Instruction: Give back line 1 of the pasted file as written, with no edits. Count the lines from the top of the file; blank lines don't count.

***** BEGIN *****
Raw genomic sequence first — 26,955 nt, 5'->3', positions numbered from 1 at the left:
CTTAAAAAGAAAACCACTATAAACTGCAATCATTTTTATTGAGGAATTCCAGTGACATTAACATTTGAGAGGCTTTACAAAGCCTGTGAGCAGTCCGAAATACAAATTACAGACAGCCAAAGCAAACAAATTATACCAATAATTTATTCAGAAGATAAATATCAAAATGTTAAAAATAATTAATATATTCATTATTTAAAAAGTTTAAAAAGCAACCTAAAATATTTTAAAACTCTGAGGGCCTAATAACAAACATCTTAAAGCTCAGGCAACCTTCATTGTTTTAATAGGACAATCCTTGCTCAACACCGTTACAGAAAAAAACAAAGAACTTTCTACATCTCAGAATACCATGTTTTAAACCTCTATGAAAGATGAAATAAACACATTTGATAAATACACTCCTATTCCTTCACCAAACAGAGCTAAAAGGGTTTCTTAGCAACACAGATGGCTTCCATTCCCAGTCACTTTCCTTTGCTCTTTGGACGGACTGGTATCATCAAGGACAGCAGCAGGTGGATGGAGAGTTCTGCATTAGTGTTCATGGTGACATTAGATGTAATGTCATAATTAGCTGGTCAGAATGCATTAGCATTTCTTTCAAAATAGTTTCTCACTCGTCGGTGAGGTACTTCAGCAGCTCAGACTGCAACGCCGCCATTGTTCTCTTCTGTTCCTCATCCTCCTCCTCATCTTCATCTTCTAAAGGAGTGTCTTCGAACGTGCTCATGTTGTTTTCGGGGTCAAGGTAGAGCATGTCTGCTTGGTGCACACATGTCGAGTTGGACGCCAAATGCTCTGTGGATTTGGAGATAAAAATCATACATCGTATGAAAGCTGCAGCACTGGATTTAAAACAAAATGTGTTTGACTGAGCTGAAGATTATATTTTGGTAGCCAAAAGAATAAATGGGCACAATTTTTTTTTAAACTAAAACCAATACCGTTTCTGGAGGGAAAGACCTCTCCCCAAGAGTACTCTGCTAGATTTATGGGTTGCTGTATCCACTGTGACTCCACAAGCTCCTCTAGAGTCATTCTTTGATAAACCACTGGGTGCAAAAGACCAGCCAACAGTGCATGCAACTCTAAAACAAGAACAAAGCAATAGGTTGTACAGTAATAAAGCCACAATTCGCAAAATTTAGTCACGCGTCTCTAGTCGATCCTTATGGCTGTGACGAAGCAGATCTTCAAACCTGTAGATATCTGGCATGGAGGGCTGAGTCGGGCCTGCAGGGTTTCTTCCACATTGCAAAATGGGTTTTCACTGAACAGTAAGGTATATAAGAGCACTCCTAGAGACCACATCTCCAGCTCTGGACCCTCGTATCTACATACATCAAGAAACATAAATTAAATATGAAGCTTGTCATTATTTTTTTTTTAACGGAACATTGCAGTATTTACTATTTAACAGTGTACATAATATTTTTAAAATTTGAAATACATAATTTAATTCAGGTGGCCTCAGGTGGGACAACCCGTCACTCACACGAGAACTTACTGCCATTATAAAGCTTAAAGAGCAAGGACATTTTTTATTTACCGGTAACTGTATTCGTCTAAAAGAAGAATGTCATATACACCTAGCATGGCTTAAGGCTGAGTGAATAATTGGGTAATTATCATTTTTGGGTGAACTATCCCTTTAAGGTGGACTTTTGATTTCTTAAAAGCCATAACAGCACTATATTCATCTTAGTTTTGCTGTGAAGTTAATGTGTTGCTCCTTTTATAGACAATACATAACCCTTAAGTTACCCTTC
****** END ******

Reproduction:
Raw genomic sequence first — 26,955 nt, 5'->3', positions numbered from 1 at the left: